Just Driving Thru

I originally wrote this column over a decade ago.  I'm pretty sure nothing has changed.

Drive-Thru Madness:
June 25, 2002

Over the past few years, I've made numerous comments about everything being "express."  That includes express lanes, express mail, express shins -- whatever.  The point of all of these forms is to make lives faster and, therefore, easier.  However, such was not the case while I was waiting in a drive-thru at McDonald's this evening.  In fact, the experience has encouraged me to review the procedure in order to determine who should -- and should not -- be allowed to use this privilege:

First off, people need to know that the drive-thru is not the only option.  You know, there once was a time when customers actually had to park their cars and walk inside the restaurant in order to get food.  Ah, it was a novel concept (much like a book), ranking up there with trying on shoes before purchasing and using a microwave for something other than popcorn.  Nowadays, however, I think driving tests are replacing parallel parking with one's ability to use a drive-thru.  This is especially useful for those in the Midwest, where knowing how to parallel park is about as useful as knowing how to not eat corn.  Or something to that extent...

For those who refuse to walk into the actual restaurant -- perhaps due to fear of mass Grimaces -- please realize that any promises made regarding the drive-thru are false.  For example, I saw a sign this evening that read, "Help us to beat our one-hour record of 120 cars."  For those with a calculator on hand, you can verify that as two cars per minute, or perhaps three if your calculator was made in the Midwest.   My belief is that the record was established on a day when everyone just asked for complimentary napkins, because otherwise the employees can't come close to that pace.  In addition to the free napkins, it's possible that certain cars passed the window while on top of other cars, therefore doubling the number -- and providing a whole lot of laughs and memories in the process.  That reminds me, have you heard the one about the car on top of the other car?  Sure you have, a couple of sentences ago...

But let's move on.  In evaluating speed, we need to consider the customer factor as well.  I feel like every time I wait in the drive-thru, there is someone going through the process for the first time in his or her life.  This evening, the car in front of me talked to the person through the ordering receiver for three minutes.  In his hand was a menu of some sort, obviously not from McDonald's, and he was writing on it as he spoke.  This should not be allowed, not only because the process of "writing" could confuse the employee, but also because it drastically slows down the line of cars.  As it turned out, this person ended up with two Happy Meals.  I can only imagine how this long conversation resulted in this purchase:

Customer: Okay, so I am looking at a menu from a local seafood restaurant with much better food than yours.  If I were there, I would probably be ordering three lobsters, the scallops platter, and a bucket of chicken for the kids.  Do you have any of that?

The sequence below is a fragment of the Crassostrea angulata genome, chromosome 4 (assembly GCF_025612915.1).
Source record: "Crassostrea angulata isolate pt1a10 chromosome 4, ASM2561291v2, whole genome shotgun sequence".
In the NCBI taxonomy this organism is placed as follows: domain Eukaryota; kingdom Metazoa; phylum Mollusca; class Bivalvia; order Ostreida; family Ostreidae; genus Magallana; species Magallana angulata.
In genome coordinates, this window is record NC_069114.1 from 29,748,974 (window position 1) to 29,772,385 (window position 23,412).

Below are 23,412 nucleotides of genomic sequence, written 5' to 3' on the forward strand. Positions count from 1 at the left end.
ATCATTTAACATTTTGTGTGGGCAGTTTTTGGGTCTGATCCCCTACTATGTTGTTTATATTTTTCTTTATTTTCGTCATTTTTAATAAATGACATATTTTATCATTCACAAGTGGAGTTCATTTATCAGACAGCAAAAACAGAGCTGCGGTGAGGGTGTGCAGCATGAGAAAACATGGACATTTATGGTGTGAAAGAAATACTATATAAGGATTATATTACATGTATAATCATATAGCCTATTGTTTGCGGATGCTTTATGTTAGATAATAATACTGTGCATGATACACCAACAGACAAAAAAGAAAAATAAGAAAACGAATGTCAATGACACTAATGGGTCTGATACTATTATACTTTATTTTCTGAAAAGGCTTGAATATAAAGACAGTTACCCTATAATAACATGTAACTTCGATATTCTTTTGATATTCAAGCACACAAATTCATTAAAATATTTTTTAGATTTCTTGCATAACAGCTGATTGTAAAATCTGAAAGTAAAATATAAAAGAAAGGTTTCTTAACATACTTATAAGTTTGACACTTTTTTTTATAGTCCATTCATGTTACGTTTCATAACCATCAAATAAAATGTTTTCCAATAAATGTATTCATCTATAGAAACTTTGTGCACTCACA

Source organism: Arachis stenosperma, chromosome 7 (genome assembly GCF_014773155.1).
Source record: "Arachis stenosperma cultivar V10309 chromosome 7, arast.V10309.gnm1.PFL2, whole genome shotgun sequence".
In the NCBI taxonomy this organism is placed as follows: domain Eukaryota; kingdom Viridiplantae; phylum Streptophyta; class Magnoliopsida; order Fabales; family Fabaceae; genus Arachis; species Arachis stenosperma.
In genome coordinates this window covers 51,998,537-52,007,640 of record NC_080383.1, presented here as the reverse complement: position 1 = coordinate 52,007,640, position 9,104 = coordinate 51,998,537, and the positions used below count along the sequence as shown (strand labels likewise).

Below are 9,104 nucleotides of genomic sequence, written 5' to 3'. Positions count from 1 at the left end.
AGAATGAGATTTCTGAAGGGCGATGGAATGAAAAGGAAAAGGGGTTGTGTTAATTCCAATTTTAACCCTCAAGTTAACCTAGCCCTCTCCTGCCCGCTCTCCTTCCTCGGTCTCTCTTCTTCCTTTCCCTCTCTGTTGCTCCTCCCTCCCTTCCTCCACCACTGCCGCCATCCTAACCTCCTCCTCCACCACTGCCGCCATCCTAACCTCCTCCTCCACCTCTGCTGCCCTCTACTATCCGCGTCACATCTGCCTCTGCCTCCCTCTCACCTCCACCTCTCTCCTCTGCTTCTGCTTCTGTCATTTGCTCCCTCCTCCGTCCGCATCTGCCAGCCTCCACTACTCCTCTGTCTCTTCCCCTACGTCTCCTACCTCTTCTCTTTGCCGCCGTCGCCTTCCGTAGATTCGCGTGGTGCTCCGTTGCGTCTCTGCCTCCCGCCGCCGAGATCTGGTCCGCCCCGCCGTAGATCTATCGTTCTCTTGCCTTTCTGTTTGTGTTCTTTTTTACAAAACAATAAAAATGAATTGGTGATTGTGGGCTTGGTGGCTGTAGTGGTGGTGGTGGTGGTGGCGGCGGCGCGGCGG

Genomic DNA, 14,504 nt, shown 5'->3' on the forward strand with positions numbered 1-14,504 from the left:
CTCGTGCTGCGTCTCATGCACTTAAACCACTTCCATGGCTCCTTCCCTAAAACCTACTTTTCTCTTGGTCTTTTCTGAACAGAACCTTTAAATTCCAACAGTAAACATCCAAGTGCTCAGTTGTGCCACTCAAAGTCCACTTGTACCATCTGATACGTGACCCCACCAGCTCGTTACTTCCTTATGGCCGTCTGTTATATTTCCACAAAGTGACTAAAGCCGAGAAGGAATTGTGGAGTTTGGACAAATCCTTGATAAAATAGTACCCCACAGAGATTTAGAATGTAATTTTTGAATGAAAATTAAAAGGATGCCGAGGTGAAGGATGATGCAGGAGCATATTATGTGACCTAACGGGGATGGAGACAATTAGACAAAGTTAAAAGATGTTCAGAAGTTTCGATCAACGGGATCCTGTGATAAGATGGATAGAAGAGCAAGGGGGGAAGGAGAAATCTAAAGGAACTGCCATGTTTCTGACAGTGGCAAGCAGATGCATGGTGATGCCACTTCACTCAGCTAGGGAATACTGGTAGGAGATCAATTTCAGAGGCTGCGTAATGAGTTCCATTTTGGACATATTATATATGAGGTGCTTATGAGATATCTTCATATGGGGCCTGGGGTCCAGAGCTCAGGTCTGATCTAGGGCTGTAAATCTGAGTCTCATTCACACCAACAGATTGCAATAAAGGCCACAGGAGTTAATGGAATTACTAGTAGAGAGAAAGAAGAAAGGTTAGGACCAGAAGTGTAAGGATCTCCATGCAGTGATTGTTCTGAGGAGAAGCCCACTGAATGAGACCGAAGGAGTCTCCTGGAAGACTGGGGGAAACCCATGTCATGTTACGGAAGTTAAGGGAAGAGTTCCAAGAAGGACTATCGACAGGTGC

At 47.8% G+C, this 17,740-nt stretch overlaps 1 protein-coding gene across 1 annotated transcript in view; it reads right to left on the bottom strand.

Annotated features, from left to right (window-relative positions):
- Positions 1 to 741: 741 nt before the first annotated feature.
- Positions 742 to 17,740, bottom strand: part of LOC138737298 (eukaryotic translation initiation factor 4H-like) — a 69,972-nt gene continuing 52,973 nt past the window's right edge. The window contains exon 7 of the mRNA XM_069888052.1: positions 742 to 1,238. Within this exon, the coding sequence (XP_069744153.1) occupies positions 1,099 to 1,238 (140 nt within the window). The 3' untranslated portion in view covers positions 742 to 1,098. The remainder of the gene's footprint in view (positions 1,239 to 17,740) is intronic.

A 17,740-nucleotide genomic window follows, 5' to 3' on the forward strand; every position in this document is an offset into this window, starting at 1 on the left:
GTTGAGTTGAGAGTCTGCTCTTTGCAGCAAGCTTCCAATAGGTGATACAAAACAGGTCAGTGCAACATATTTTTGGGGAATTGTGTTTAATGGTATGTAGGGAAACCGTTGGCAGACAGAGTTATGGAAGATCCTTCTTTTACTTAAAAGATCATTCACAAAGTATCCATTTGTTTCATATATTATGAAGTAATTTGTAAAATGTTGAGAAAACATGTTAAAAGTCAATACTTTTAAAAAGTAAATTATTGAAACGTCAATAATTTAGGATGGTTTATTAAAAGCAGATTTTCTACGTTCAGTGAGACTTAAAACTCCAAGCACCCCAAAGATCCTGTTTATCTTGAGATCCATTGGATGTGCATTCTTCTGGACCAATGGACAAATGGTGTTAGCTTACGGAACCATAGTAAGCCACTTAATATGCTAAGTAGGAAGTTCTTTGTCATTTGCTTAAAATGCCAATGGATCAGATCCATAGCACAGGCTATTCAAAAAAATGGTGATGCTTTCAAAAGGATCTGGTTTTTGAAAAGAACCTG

Employee: We have Happy Meals.

Customer: Right, but what about the scallops?  I don't seem to see anything on your menu about those.  For future reference, let me take down some notes about what you think is similar to scallops.

Employee: We have Happy Meals.

Customer: Okay, let me write that down...  Okay, I got that.  And what about a mocha latte with whipped cream?  Can you get me one of those?  If not, let me know what you think is a suitable replacement and I will write that down.

Employee: We have Happy Meals.

Customer: Okay, thanks for all of your help.  I'll take...  ummmm...  how about two of those Happy Meals?  Those look good.  Now I just have to figure out what to buy for my son.

I'm just glad someone came out happy after all of this.  Meanwhile, I almost broke the one acceptable rule concerning drive-thru lines.  That's right -- I almost honked the horn.  Receiving a honk while ordering at a drive-thru is one of life's biggest embarrassments, almost as big as living in the Midwest...

Besides the speed of drive-thru windows, I have a problem with the location of the menu.  If you want to order effectively, you either need to have the menu memorized, or you need to have 20/20 vision.  On more than one occasion, I've found myself blurting out, "Extra Value Meal #2" simply because I couldn't take out my binoculars in time.  I'm sure the restaurants occasionally send an employee to check up on the menu, but hey -- there are a lot of words on that menu, and what fast-food employee lasts longer than three days?

Perhaps the biggest disappointment of every drive-thru is the encounter with the person behind the voice.  I think some people get their hopes up too much, thinking, "This could be the one," and meaning that it in terms of true love, not in terms of "This person will hand me my fries."  For a minute or two, there is that mystique of who the person really is behind the voice, and in most cases the results are unexpected.  Today, for example, not only did I change my mind concerning this woman, but she also dropped one of my quarters while handing me my change.  So that means I changed my mind  the same time as she forgot to mind my change.  Such is the drama of your typical drive-thru.  As for the comments about the Midwest, I am not sure where those came from…  possibly Kansas.

But I digress.

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